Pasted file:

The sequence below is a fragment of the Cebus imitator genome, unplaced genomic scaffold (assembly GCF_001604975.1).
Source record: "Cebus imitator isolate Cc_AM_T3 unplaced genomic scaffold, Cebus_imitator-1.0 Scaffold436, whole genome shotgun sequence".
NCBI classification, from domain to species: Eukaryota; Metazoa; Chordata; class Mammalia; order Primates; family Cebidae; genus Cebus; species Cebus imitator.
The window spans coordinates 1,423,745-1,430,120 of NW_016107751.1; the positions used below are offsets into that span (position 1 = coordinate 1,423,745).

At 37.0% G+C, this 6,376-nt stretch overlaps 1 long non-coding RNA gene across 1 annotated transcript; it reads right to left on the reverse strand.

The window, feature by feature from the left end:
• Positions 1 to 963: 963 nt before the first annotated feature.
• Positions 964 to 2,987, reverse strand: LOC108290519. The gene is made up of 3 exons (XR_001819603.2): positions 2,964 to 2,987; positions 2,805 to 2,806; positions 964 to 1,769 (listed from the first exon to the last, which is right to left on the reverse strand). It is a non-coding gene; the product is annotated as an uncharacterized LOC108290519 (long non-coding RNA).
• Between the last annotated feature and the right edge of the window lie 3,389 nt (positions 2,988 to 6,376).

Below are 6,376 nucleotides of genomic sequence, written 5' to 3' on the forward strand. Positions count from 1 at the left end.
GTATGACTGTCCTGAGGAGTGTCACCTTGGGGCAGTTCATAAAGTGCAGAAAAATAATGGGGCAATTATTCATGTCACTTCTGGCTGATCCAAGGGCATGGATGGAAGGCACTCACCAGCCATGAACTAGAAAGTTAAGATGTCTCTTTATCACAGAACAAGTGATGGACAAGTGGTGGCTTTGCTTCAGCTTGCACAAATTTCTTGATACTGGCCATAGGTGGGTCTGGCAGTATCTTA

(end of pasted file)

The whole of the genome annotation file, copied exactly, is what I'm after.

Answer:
The sequence below is a fragment of the Cebus imitator genome, unplaced genomic scaffold (assembly GCF_001604975.1).
Source record: "Cebus imitator isolate Cc_AM_T3 unplaced genomic scaffold, Cebus_imitator-1.0 Scaffold436, whole genome shotgun sequence".
NCBI classification, from domain to species: Eukaryota; Metazoa; Chordata; class Mammalia; order Primates; family Cebidae; genus Cebus; species Cebus imitator.
The window spans coordinates 1,423,745-1,430,120 of NW_016107751.1; the positions used below are offsets into that span (position 1 = coordinate 1,423,745).

At 37.0% G+C, this 6,376-nt stretch overlaps 1 long non-coding RNA gene across 1 annotated transcript; it reads right to left on the reverse strand.

The window, feature by feature from the left end:
• Positions 1 to 963: 963 nt before the first annotated feature.
• Positions 964 to 2,987, reverse strand: LOC108290519. The gene is made up of 3 exons (XR_001819603.2): positions 2,964 to 2,987; positions 2,805 to 2,806; positions 964 to 1,769 (listed from the first exon to the last, which is right to left on the reverse strand). It is a non-coding gene; the product is annotated as an uncharacterized LOC108290519 (long non-coding RNA).
• Between the last annotated feature and the right edge of the window lie 3,389 nt (positions 2,988 to 6,376).

Below are 6,376 nucleotides of genomic sequence, written 5' to 3' on the forward strand. Positions count from 1 at the left end.
GTATGACTGTCCTGAGGAGTGTCACCTTGGGGCAGTTCATAAAGTGCAGAAAAATAATGGGGCAATTATTCATGTCACTTCTGGCTGATCCAAGGGCATGGATGGAAGGCACTCACCAGCCATGAACTAGAAAGTTAAGATGTCTCTTTATCACAGAACAAGTGATGGACAAGTGGTGGCTTTGCTTCAGCTTGCACAAATTTCTTGATACTGGCCATAGGTGGGTCTGGCAGTATCTTA